The depletion of calcium in forest ecosystems of the northeastern USA1,2,3 is thought to be a consequence of acidic deposition and to be at present restricting the recovery of forest and aquatic systems4,5,6,7 now that acidic deposition itself is declining. This depletion of calcium has been inferred from studies1,2,3 showing that sources of calcium in forest ecosystems—namely, atmospheric deposition and mineral weathering of silicate rocks such as plagioclase, a calcium-sodium silicate—do not match calcium outputs observed in forest streams. It is therefore thought that calcium is being lost from exchangeable and organically bound calcium in forest soils. Here we investigate the sources of calcium in the Hubbard Brook experimental forest, through analysis of calcium and strontium abundances and strontium isotope ratios within various soil, vegetation and hydrological pools. We show that the dissolution of apatite (calcium phosphate) represents a source of calcium that is comparable in size to known inputs from atmospheric sources and silicate weathering. Moreover, apatite-derived calcium was utilized largely by ectomycorrhizal tree species, suggesting that mycorrhizae may weather apatite and absorb the released ions directly, without the ions entering the exchangeable soil pool. Therefore, it seems that apatite weathering can compensate for some of the calcium lost from base-poor ecosystems, and should be considered when estimating soil acidification impacts and calcium cycling.
We studied the biogeochemistry of calcium in a mixed conifer/hardwood forest within a 12-ha watershed (W-1) at the Hubbard Brook experimental forest (HBEF), New Hampshire, USA2,7,8. The main calcium-bearing minerals present in soil parent material are plagioclase, K-feldspar, hornblende, pyroxene and apatite. Sequential digestions of soil samples (see Methods) were used to give information on the weathering sources of Ca (Table 1). We first examined the molar ratios of P/Ca versus Na/Ca in C-horizon digestions in comparison with the average composition of the main Ca-bearing minerals (Fig. 1). ‘Digest 1’ consisted mainly of dissolved apatite, consistent with the much faster (>103 times) dissolution rate of apatite compared to hornblende, plagioclase and K-feldspar (at pH 2–5)9,10,11. ‘Digest 2’ consisted mainly of dissolved hornblende and pyroxene (Fig. 1), and ‘digest 3’ was mainly dissolved plagioclase and K-feldspar. About 12% of the Ca in the soil parent material occurs in apatite, another 12% is in hornblende and pyroxene, and 76% is in feldspars. The Ca/Sr ratio of digest 1 was very different to that of digests 2 and 3 (Table 1), owing to differences in Sr substitution for Ca in silicate versus phosphate minerals—providing a tracer of apatite-derived Ca. The Ca/Sr ratio of digest 1 for each soil horizon suggests that apatite was depleted from the Oa, E, Bh and Bs1 horizons, but is present in the Bs2 and C horizons (Fig. 2). If we assume that all of the Ca in the C-horizon digest 1 is derived from apatite (Fig. 1), then a Ca/Sr mixing calculation12,13 shows that 86% of the Ca released from the Bs2-horizon soils by digest 1 is derived from apatite.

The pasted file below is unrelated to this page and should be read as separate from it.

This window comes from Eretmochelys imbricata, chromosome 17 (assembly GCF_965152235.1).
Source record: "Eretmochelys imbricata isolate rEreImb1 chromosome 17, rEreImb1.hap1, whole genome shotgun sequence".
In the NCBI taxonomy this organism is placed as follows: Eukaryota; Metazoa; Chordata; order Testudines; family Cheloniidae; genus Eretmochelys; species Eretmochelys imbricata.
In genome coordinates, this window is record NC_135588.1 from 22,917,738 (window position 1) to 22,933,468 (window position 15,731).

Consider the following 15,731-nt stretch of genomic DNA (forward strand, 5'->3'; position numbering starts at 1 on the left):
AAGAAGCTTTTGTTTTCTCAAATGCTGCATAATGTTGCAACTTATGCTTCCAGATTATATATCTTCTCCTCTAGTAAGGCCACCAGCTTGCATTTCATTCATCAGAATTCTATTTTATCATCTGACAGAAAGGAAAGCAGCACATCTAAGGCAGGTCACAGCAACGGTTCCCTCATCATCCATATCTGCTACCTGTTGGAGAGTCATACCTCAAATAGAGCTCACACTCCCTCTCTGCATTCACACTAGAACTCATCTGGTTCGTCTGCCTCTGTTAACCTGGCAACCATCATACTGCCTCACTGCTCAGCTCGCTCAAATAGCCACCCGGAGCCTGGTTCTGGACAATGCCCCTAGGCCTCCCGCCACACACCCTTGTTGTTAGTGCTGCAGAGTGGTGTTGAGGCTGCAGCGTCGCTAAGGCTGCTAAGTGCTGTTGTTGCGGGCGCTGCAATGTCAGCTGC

We used Ca/Sr and 87Sr/86Sr ratios to ascertain the original sources of Ca in ecosystem pools13,14,15,16,17. The 87Sr/86Sr ratio is not changed by ion exchange, plant uptake or transport13,14,15,16,17,18,19, and the Ca/Sr ratio has generally been observed to be only slightly changed by these processes (a factor of 1.0–1.6)14,18,19. The C-horizon digest-1 fractions had average Ca/Sr and 87Sr/86Sr ratios (respectively 2,580 and 0.72164) that were distinct from the values for the digest-2 (279 and 0.73669) and digest-3 fractions (170 and 0.73352; Fig. 3). This pattern is consistent with our interpretation that digest 1 is dominated by dissolution of apatite, which has characteristically high Ca/Sr and low 87Sr/86Sr (refs 20, 21). In comparison, atmospheric deposition near Hubbard Brook has an average Ca/Sr of 193 and 87Sr/86Sr of 0.71060 (refs 15, 16). The ‘exchangeable’ fractions (see Methods) of soil Oa and Bs1 horizons had Ca/Sr ratios similar to atmospheric and soil-digest values, but had 87Sr/86Sr close to the digest-1 values and intermediate between atmospheric and digest-2 and digest-3 values. Thus the soil cation exchange pool is dominated by a mixture of Ca and Sr from silicate weathering and atmospheric deposition.
In Fig. 3, the foliage samples plot along a line connecting the soil cation exchange pool and apatite, with different species occupying distinct fields. The Ca/Sr ratios were relatively low for sugar maple, intermediate for yellow birch and American beech, and high for balsam fir and red spruce. In contrast, foliar 87Sr/86Sr was nearly identical for all tree species, and was consistent with both the soil cation exchange pool and apatite weathering values (Fig. 3). Wood ferns, which are shallowly rooted and reflect forest floor values, had Ca/Sr ratios in the same range as maple and birch foliage (Fig. 3). Throughfall from the dominantly spruce/fir areas of the mixed conifer–hardwood canopy is a mixture of atmospheric deposition and spruce/fir foliage, whereas throughfall from the dominantly hardwood areas shows a stronger hardwood foliage influence. The range of soil water Ca/Sr and 87Sr/86Sr ratios for nine lysimeters sampled during each season of 1998, and the average streamwater Ca/Sr and 87Sr/86Sr for weekly samples collected in 1998, are also shown in Fig. 3.
To identify the sources of Ca in various ecosystem pools, we defined the Ca/Sr and 87Sr/86Sr ratios of three ecosystem endmembers. For the silicate weathering endmember we used the average value of the soil C-horizon digest 2, because it is the most readily weathered soil silicate fraction. For the apatite weathering endmember, we used the average of the C-horizon digest-1 fractions. The average atmospheric deposition endmember has been measured directly15,16. Apatite weathering does not contribute appreciably to exchangeable Ca in the Bs1 horizon, probably because it has been depleted in the upper horizons of the soil profile (Fig. 2). A mixing calculation for Ca/Sr and 87Sr/86Sr of two endmembers12,13 shows that the Bs1 exchange pool contained 55% Ca from silicate weathering and 45% Ca from atmospheric sources (Fig. 3), similar to findings of previous studies15,16.